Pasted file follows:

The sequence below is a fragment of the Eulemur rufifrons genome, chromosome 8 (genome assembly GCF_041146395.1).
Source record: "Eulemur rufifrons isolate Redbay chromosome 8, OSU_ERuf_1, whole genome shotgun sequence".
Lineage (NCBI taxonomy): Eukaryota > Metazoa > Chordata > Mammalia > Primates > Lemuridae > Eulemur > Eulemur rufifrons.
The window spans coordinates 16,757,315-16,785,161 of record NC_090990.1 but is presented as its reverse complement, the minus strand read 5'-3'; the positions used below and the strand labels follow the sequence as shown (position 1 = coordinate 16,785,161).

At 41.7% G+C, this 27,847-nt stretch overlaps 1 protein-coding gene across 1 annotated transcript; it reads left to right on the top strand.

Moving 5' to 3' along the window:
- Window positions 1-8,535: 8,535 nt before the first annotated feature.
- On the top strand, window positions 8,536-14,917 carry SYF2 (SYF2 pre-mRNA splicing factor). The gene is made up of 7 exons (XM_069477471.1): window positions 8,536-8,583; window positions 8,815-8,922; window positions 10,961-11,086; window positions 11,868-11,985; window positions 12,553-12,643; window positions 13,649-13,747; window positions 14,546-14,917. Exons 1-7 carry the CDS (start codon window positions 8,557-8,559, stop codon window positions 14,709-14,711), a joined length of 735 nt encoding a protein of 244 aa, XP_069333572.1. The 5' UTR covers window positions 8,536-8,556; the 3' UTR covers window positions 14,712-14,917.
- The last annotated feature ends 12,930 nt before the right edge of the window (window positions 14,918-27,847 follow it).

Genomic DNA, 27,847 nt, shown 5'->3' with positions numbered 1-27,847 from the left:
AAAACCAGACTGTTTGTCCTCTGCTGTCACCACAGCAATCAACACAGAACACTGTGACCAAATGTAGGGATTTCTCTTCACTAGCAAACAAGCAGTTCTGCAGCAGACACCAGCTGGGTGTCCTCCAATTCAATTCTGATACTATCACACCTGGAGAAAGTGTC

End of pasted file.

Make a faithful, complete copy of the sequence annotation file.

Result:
The sequence below is a fragment of the Eulemur rufifrons genome, chromosome 8 (genome assembly GCF_041146395.1).
Source record: "Eulemur rufifrons isolate Redbay chromosome 8, OSU_ERuf_1, whole genome shotgun sequence".
Lineage (NCBI taxonomy): Eukaryota > Metazoa > Chordata > Mammalia > Primates > Lemuridae > Eulemur > Eulemur rufifrons.
The window spans coordinates 16,757,315-16,785,161 of record NC_090990.1 but is presented as its reverse complement, the minus strand read 5'-3'; the positions used below and the strand labels follow the sequence as shown (position 1 = coordinate 16,785,161).

At 41.7% G+C, this 27,847-nt stretch overlaps 1 protein-coding gene across 1 annotated transcript; it reads left to right on the top strand.

Moving 5' to 3' along the window:
- Window positions 1-8,535: 8,535 nt before the first annotated feature.
- On the top strand, window positions 8,536-14,917 carry SYF2 (SYF2 pre-mRNA splicing factor). The gene is made up of 7 exons (XM_069477471.1): window positions 8,536-8,583; window positions 8,815-8,922; window positions 10,961-11,086; window positions 11,868-11,985; window positions 12,553-12,643; window positions 13,649-13,747; window positions 14,546-14,917. Exons 1-7 carry the CDS (start codon window positions 8,557-8,559, stop codon window positions 14,709-14,711), a joined length of 735 nt encoding a protein of 244 aa, XP_069333572.1. The 5' UTR covers window positions 8,536-8,556; the 3' UTR covers window positions 14,712-14,917.
- The last annotated feature ends 12,930 nt before the right edge of the window (window positions 14,918-27,847 follow it).

Genomic DNA, 27,847 nt, shown 5'->3' with positions numbered 1-27,847 from the left:
AAAACCAGACTGTTTGTCCTCTGCTGTCACCACAGCAATCAACACAGAACACTGTGACCAAATGTAGGGATTTCTCTTCACTAGCAAACAAGCAGTTCTGCAGCAGACACCAGCTGGGTGTCCTCCAATTCAATTCTGATACTATCACACCTGGAGAAAGTGTC